Tar Heel Golf Notes: April 2017

Henry A. Lister
Carolinas Golf Association Rater

The USGA and the R&A (Royal & Ancient Golf Club) again have conspired to mess with the game of golf by proposing 30 changes to the rules of golf. Okay, this is a provocative way of stating it because they do it every four years.

The recent proposals, however, represent the most comprehensive set of changes ever! There are so many fundamental changes to the rules that it is difficult to digest them all and understand how they will affect the game.

To be clear, of the 30 suggested changes 11 involve rules where the player controls the location or placement of the ball. In effect, players would be given significant control over the lie of the ball, eroding the fundamental maxim of “playing it where it lies.” You can see the full list, with video explanations, on the USGA website. Here are a couple I think are significant.

Embedded ball—Currently the only time when a ball embedded in the ground can be extracted is when the ball is in the fairway, or close mown areas. The proposed rule allows for lifting and placing it ANYWHERE except bunkers. This is in the main a sensible adjustment but the ball should be dropped, not placed. The rough is intended to be a more difficult lie and placing the ball in the rough gives a possible advantage.

Dropping a ball—This proposed change really rubs me the wrong way. Currently when dropping a ball to obtain relief it must be dropped from shoulder height. This attempts to recreate a natural resting place for the ball as might occur when concluding its flight. The proposed change allows for dropping the ball from ONE INCH above the ground. Really, one inch? At that “height” why not just get it over with and allow the player to place it?? What this loses is the aspect of a ball coming to rest on its own against the ground. I find this a real violation of the spirit of the game, where there is an interaction between ball and ground. This changes the element of fate and instead gives the player too much control of the ball.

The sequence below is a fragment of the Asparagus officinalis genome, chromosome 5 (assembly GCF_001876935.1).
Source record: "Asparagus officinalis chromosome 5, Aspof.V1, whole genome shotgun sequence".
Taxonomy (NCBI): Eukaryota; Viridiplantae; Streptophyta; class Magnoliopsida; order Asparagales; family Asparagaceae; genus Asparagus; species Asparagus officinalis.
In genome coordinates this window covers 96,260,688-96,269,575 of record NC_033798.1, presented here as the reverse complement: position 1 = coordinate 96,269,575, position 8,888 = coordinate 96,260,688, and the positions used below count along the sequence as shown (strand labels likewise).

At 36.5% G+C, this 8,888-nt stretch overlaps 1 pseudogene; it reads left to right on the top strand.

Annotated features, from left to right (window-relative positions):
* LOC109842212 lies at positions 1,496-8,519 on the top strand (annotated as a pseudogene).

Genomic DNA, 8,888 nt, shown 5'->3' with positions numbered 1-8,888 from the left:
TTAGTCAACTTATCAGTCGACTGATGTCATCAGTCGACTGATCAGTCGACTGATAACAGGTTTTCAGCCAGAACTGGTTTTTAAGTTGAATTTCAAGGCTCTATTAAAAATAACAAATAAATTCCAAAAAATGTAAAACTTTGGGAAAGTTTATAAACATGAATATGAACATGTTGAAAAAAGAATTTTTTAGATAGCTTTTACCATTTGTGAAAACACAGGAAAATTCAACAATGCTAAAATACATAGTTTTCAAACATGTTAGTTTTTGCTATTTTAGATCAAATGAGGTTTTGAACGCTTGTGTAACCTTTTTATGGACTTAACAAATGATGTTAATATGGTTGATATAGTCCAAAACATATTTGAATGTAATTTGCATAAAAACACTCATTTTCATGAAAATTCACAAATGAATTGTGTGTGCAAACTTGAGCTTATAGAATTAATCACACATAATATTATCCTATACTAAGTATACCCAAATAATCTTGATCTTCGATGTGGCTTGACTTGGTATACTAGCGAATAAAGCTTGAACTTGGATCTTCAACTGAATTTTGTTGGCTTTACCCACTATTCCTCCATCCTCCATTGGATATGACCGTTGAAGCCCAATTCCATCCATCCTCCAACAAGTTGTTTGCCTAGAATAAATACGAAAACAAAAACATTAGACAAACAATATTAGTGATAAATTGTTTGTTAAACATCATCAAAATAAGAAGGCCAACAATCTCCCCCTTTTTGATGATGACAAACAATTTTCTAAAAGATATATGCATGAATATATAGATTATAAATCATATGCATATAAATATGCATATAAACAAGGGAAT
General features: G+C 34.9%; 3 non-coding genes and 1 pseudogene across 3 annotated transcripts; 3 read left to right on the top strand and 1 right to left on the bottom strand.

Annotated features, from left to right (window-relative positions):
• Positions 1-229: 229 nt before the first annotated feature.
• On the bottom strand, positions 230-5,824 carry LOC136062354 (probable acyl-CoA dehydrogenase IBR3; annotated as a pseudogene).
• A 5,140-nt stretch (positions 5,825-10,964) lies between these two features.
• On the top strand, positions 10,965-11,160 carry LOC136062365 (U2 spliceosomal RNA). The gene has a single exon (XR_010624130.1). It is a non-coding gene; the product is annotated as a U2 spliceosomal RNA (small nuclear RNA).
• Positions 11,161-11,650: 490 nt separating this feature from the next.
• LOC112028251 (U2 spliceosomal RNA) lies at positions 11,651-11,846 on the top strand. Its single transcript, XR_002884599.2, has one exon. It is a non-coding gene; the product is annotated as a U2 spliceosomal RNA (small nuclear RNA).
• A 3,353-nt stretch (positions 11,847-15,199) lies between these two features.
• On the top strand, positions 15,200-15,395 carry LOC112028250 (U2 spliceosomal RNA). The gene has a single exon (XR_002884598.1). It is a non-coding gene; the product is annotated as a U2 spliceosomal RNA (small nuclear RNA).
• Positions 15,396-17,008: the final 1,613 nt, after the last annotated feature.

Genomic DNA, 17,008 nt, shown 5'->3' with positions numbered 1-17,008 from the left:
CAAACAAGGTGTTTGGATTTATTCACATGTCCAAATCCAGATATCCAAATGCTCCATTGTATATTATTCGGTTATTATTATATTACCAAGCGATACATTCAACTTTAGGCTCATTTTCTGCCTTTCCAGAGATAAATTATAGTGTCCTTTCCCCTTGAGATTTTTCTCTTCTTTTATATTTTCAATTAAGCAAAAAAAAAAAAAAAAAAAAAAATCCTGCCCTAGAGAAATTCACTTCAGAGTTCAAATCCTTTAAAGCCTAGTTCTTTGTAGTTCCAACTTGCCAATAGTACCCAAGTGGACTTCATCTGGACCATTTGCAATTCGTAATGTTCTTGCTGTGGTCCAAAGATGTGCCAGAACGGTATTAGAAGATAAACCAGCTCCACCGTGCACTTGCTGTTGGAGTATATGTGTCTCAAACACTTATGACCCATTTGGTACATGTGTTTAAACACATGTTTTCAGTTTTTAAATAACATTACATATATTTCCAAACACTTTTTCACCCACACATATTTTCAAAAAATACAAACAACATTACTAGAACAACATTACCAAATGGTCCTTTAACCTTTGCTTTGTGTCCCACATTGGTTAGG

Loose impediments in a hazard—Another proposed change would allow for the removal of sticks, rocks and other loose items in a hazard. Currently the removal of any impeding material (except for stones in a bunker, which still irks me) would result in a penalty for improving your lie. Wait, WHAT?? That is the nature of a hazard, that is why that area is considered a hazard because there is nasty, gnarly stuff in there and you are expected to deal with it. I recall reading that Ben Hogan believed that a bunker should never be raked because in doing so you would be improving a hazard, as a bunker is. Raking a bunker is the only situation in which a hazard is im­proved after you’ve played out of it. Now, the proposed rule change allows for the improvement of a hazard WHILE you are in it. Bad idea IMHO.

Other proposed changes include being able to leave the flag stick in the hole when putting (a terrible idea), reducing from 5 to 3 minutes the time you can look for a missing ball (a very good idea), moving a ball out of a bunker with a 2-stroke penalty (a Godsend to some of my bunker-afflicted friends) and allowing for the use of distance measuring de­vices (welcome to the 20th century). In fact, many of the rule changes proposed are reasonable and acceptable yet still worthy of discussion and serious contemplation. I’d be happy to join any of my gentle readers in a rules debate over adult libations in any 19th hole.

Hobbit Golfer 2017 index: 18 rounds. Aver­age score 83, CGA handicap = 6.5. You are meant to play the ball as it lies, a fact that may help to touch on your own objective ap­proach to life. —Grantland Rice.